46 years ago today Richard Nixon ended the dollar’s link to the gold standard. During an episode of Bonanza, Nixon made a surprise announcement on network television to tell the world that the dollar was no longer redeemable for gold. Effectively, he ended any sort of backing to the world’s reserve currency.
Following the collapse of the London Gold Pool and LBJ’s “Guns and Butter” programs, the investment world was redeeming their dollars in exchange for gold. So Nixon’s solution was to cut any sort of backing. He also instituted a set of price controls, really the antithesis of any sort of free market.
The effects are still being felt today.
Eventually after the stagflation of the 1970’s, gold and silver prices spiked in 1980. But former Federal Reserve chairman Paul Volcker raised interest rates to 20%, which settled the market and gave the U.S. Government the opportunity to correct its past behavior.
Unfortunately the government has just amassed more and more debt in the decades since, and now has seemingly passed the point of no return. If Volcker had to raise interest rates to 18% back in 1980, what interest rate would it take today to undo 8 years of 0-1% interest rates today? Not to mention an additional $4 trillion of asset purchases by the Federal Reserve, as well as all of the debt (and now even stocks) that foreign central banks have been buying with their own printed money.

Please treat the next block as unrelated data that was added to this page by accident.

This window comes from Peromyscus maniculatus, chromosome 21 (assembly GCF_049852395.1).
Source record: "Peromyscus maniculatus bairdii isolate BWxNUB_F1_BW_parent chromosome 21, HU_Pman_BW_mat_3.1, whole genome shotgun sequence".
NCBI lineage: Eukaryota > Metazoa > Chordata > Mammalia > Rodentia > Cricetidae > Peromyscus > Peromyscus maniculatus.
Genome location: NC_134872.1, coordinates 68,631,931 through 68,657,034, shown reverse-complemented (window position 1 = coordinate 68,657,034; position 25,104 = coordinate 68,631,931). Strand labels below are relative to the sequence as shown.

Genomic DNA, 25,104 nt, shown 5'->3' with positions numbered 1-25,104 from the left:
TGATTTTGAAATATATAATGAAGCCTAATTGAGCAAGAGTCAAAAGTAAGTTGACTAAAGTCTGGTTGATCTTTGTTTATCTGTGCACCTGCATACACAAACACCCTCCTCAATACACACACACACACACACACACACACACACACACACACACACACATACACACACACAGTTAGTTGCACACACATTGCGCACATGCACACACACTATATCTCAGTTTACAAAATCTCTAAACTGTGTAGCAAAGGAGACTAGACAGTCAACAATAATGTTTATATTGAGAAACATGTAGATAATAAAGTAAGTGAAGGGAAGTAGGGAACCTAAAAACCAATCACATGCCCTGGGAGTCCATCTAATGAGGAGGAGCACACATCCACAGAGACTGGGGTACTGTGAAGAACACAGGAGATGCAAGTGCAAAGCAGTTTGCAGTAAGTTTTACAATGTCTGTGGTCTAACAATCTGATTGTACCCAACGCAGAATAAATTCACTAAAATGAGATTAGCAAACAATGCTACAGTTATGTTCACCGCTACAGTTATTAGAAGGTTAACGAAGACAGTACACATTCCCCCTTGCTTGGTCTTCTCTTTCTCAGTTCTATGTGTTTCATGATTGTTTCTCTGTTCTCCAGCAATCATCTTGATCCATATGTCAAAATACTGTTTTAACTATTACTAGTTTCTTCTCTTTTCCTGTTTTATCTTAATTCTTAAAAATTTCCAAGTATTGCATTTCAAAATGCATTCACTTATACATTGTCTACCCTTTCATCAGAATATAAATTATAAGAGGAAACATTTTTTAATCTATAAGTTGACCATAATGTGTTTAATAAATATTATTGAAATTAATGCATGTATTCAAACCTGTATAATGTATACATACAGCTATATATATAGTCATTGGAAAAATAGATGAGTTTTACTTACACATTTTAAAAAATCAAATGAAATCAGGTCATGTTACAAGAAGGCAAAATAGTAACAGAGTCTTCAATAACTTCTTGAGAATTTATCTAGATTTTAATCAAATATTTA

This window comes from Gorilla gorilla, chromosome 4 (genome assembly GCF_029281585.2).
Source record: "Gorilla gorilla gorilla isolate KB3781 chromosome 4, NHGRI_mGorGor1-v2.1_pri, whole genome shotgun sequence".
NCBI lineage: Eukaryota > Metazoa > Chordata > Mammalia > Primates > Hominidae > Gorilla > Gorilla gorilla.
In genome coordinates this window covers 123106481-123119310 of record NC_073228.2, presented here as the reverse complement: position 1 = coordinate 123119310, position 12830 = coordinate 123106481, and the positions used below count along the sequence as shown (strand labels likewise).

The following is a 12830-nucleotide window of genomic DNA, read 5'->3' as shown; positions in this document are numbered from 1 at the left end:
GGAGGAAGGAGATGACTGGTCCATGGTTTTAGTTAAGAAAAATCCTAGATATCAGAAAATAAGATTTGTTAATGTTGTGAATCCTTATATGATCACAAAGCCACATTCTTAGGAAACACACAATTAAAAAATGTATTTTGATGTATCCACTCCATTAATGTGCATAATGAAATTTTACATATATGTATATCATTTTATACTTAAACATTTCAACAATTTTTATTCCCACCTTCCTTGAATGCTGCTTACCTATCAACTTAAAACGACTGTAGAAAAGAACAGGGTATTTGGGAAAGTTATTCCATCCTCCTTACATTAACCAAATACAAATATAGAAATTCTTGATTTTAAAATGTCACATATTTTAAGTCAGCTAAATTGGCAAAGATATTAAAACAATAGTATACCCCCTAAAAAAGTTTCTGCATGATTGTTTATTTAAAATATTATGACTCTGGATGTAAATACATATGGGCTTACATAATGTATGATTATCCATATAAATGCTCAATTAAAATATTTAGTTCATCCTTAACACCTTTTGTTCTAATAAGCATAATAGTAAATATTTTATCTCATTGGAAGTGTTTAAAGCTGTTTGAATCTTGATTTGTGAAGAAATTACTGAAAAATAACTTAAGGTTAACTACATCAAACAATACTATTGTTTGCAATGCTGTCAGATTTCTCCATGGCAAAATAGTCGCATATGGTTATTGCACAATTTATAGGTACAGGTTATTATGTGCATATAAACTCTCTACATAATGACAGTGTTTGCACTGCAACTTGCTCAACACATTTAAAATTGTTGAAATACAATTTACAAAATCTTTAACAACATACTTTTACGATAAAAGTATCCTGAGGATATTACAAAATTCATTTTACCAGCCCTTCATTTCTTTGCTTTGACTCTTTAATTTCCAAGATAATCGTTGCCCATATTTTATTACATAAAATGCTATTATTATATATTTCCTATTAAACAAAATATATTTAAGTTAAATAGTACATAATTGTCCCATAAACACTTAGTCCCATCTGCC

So much of the current financial infrastructure is based on low interest rates, that raising rates even to 4-5% would like trigger a cascade of defaults. And how would the U.S. Government fit the additional interest expense into its budget?
It can’t. Just like it can’t afford much of the other money that it’s been spending. Which is why Nixon’s experiment is coming to an end, likely sooner than later.
My personal guess is that by the 50th anniversary the financial world looks a lot different. With gold and silver prices both multiples higher.
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